Gold Star Dad

The thoughts of a father who has lost a son to war

Grandma called him “Pete”

Posted by fozzynok on 08/03/2009

Micheal Eugene Phillips was the first born of one of millions of American families on 17 May, 1988. He was born to an eagerly awaiting young married couple who had planned and anticipated this moment for the time before they were even married. He was the first grandchild of my family and my mother was almost insane with joy over his arrival. He was cherished by his family and he was the perfect baby who arrived at the perfect time in our perfect little world. How things and times have changed.

Micheal was born in the wee hours of the morning in Vallejo California. He was and will always be more of a California kid than a kid anywhere else that we have tried to stick down roots. He was born a blonde haired blue eyed perfect little creature to a father who was too proud to put into words to have him.  I welcomed him into this world, a few moments after he was born, I took him into my arms, looked him in the eyes (that were full of that goopy stuff) and walked to the window away from the busy crew helping my wife and talked to him promised him many things as a father and as a man.

I have had quite a few things to be happy about in my life and a few things that like most other men, things to be frankly less that proud of. The extended family dieing, dwindling, and infighting and things were just not going as well as I thought they could be, so a few wild attempts at finding greener grass and starting fresh were what we embarked on. In hindsight, it was rather foolish and I’ll surely regret it till my dieing day. All the time I have wasted and all the trials of moving a family around in search of a place to raise them in a better environment just never seemed to completely pan out. Micheal through all of these moves faired better than any of us I feel. Micheal could be at home anywhere.

Micheal was a very happy kid and had the “travelin bone” from very early on. I was a truck driver for most of his life and when I could, he would go out with me on the truck and we spent a lot of time just enjoying running up and down the road seeing people’ places and things. One of my last trips ever in an “over the road” truck, Micheal was along during a summer vacation break. I lucked out and got a trip to California and then out to drop off a load of general freight at Ft Reily, Kansas. It was so nice to get out to California and see where we were and will forever be “from”. The produce was running up and down the valley and the aroma from all of the truck loads of peaches made the normally sickening smelling truck stops smell wonderful.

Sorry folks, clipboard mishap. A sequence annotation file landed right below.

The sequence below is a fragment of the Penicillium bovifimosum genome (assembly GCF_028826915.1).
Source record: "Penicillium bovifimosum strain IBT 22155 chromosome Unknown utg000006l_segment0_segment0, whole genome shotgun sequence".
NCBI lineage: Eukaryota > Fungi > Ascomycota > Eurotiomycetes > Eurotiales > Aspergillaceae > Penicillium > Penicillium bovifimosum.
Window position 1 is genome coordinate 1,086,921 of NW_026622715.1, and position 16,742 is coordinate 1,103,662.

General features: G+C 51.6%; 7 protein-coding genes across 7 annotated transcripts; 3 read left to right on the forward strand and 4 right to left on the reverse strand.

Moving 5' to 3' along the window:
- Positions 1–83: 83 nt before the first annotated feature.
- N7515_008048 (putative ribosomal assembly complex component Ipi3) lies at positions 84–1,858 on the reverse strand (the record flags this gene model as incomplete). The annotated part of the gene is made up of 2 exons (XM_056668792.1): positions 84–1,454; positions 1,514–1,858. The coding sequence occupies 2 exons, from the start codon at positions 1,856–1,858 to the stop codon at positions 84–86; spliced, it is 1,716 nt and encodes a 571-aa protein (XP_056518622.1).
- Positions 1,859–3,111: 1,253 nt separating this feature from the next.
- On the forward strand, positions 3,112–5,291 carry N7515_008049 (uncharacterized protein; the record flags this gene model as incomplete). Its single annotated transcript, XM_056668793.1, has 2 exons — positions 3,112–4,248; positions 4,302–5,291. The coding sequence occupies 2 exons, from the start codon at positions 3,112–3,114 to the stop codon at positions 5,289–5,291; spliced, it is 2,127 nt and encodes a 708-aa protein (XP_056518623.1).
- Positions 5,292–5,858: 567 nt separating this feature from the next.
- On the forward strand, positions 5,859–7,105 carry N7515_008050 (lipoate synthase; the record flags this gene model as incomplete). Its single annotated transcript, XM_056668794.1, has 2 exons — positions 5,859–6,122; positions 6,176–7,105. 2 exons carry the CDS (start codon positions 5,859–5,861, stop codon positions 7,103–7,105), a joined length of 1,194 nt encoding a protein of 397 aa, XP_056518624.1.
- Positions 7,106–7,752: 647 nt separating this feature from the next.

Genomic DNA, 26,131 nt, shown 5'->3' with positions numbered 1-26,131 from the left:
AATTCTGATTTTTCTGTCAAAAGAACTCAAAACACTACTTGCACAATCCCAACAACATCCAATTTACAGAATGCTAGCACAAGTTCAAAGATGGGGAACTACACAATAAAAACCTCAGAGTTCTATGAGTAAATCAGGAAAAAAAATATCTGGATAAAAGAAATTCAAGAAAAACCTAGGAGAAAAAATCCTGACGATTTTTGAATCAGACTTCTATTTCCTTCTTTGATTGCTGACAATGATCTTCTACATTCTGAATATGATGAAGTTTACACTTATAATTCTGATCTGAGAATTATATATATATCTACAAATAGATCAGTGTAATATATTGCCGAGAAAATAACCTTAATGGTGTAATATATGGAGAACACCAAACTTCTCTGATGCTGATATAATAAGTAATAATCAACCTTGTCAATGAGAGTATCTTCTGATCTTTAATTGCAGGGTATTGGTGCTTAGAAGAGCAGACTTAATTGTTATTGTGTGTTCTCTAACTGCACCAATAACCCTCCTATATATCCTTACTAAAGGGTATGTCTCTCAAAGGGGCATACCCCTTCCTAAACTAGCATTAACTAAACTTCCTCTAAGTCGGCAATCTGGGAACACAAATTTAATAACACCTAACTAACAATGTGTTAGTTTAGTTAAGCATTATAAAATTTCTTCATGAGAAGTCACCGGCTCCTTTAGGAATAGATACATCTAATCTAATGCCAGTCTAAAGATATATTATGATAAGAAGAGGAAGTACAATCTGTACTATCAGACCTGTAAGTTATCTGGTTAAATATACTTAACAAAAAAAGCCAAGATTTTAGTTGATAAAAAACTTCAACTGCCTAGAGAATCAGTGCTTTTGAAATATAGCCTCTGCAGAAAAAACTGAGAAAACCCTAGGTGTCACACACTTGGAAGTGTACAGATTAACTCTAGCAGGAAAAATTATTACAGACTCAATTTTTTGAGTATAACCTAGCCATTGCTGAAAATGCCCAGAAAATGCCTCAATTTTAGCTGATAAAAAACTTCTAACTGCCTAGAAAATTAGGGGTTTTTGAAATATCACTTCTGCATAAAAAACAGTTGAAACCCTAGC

We did the whole truck driver thing for two weeks, we joked and played playstation, took walks around the areas we stayed at for the night or when waiting for loads. Ate truck stop breakfast and in general, it was one of the best truck trips that I’d ever had. For me it would be my last over the road trip, it was a great last trip for both of us.  Micheal was growing up and as most young men do, away from us as parents and finding his own way. He was a bit lazy in school and rambunctious out of it. He had friends that were good for him and some that were bad. He was he normal American kid, doing what normal American kids do.

Micheal was always military minded and loved history. He had a gift for retaining historical fact and had the family trait of not allowing revision where it should not be.  He played some Football, but was never an outstanding player; he was there to support the team and to belong to a team that supported him. He never lost that. He hated bullies and went out of his way to harass them and to get the smaller, weaker and just different kids out of the line of fire and accepted the problems that this sometimes brings. He accepted people for what they are and that was that.

My son wanted to join the military, he did the same things that I did in that process. He took the ASVAB and scored well enough to basically name his own job. He chose of course the Infantry. There are many reasons not to join the infantry, and there are few reasons to actually join when you do not have too. Infantry work is very interesting and more complex than anyone but those who have worked the trade will ever understand. These are reasons that most people cannot and will not understand why these men go. Historically, it is the “boots on the ground” that change history. He also understood what was happening to the people in the middle-east and he wanted to help them and protect this country from the things that were happening over there.

We signed Micheal up into the “Delayed Entry Program” on his insistence. This is what he wanted to do and it was never a bad thing. I did talk to him seriously about the inherent problems and very real dangers of the infantry. I talked to him once about this and that’s all I need to see that he was doing this for the right reasons. He accepted the risks in a time of war, which makes him a very special person in my book. The recruiters were all veterans of this current war and have seen some of the worst of it. They talked to Micheal and on the signing date, took the pen from his hand, and looked him in the eyes at guaranteed him that as an infantryman he would be going to combat in either Afghanistan or Iraq. He signed on the dotted lines and accepted his risks. I was very proud of him, but of course, kind of sick in the dark recesses of my soul.


2 Responses to “Grandma called him “Pete””

  1. Wanita Panza said

    May his memory be blessed Steven.

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